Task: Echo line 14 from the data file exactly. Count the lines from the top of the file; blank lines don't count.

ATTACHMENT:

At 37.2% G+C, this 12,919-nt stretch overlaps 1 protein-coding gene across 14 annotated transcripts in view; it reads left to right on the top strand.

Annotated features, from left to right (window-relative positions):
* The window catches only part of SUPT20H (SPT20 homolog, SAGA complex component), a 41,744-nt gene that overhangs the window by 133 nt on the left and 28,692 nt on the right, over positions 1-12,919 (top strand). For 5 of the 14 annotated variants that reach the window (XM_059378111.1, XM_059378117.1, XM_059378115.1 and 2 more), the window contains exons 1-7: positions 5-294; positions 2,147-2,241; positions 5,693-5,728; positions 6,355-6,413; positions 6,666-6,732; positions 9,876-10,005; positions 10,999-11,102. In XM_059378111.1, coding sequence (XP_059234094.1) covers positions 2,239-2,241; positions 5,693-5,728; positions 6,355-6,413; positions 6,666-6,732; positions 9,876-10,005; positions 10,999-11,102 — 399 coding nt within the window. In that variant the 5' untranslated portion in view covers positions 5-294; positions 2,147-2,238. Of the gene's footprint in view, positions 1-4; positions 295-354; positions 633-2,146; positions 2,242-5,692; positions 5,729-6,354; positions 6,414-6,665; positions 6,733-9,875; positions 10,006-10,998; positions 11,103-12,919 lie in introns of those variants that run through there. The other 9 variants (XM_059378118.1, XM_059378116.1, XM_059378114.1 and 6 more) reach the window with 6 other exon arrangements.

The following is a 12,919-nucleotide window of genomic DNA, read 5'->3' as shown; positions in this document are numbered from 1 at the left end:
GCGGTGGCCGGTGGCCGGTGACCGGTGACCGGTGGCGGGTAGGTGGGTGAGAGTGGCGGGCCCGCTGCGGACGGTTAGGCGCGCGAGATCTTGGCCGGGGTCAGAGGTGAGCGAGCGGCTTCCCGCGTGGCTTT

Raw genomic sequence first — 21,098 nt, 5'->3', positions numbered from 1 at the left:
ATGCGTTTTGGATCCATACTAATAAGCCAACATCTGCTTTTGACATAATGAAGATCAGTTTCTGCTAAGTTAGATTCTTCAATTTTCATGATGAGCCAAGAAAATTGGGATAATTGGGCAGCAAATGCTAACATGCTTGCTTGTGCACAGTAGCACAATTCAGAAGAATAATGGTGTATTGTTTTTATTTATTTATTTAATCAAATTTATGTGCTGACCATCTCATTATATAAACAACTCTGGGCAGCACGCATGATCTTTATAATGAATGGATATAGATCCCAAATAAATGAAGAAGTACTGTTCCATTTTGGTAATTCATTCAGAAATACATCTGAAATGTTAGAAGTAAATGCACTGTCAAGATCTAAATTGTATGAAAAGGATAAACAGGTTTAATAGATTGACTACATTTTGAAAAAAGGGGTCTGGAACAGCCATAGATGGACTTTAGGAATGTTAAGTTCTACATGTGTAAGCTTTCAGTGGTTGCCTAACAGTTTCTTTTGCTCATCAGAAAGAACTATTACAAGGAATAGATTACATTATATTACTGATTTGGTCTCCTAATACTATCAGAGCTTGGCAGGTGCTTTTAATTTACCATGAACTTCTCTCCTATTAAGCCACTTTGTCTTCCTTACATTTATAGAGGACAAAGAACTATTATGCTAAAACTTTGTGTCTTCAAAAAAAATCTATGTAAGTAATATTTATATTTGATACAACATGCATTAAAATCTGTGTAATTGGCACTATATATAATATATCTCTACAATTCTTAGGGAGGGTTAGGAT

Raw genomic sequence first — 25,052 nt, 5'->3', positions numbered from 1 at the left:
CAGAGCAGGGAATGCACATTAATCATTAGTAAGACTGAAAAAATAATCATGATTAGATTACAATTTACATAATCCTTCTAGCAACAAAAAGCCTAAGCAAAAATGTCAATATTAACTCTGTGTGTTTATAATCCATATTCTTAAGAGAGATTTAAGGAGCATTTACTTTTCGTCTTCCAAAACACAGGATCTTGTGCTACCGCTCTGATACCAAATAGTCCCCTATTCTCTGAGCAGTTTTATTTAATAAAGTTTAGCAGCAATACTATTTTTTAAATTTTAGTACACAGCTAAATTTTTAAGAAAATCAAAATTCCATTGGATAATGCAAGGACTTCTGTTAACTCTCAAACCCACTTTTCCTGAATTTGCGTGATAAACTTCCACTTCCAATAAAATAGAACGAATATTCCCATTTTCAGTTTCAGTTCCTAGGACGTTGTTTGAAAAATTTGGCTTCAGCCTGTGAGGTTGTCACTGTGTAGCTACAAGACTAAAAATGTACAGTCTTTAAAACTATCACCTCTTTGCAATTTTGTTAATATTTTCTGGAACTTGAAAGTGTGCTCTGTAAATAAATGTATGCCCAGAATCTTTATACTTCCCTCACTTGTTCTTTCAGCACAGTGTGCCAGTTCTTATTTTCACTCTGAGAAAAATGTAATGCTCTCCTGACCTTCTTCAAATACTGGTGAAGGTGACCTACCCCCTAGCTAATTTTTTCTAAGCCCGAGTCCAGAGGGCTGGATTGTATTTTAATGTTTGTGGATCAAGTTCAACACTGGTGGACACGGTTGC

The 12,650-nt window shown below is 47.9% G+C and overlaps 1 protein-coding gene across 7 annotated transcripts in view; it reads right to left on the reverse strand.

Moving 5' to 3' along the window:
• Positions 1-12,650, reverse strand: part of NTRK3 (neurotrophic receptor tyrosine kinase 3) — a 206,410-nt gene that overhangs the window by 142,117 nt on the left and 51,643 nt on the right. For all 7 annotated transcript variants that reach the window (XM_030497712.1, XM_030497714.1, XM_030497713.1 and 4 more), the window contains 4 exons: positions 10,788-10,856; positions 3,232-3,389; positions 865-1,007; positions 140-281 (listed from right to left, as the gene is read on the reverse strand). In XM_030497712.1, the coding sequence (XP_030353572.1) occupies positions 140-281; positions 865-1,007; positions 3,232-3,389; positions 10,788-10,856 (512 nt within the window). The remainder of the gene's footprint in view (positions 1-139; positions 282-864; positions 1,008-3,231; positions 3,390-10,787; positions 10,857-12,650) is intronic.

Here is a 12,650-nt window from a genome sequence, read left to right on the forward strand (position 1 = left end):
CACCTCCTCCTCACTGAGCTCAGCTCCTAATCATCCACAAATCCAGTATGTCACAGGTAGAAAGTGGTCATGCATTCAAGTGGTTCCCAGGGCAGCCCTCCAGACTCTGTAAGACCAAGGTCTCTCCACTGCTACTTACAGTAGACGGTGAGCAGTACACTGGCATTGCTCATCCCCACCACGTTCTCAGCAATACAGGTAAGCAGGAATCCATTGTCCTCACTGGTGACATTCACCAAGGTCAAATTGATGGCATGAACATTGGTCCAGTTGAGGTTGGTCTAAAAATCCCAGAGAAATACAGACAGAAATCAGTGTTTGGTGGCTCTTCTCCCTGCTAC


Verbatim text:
CACCTCCTCCTCACTGAGCTCAGCTCCTAATCATCCACAAATCCAGTATGTCACAGGTAGAAAGTGGTCATGCATTCAAGTGGTTCCCAGGGCAGCCCTCCAGACTCTGTAAGACCAAGGTCTCTCCACTGCTACTTACAGTAGACGGTGAGCAGTACACTGGCATTGCTCATCCCCACCACGTTCTCAGCAATACAGGTAAGCAGGAATCCATTGTCCTCACTGGTGACATTCACCAAGGTCAAATTGATGGCATGAACATTGGTCCAGTTGAGGTTGGTCTAAAAATCCCAGAGAAATACAGACAGAAATCAGTGTTTGGTGGCTCTTCTCCCTGCTAC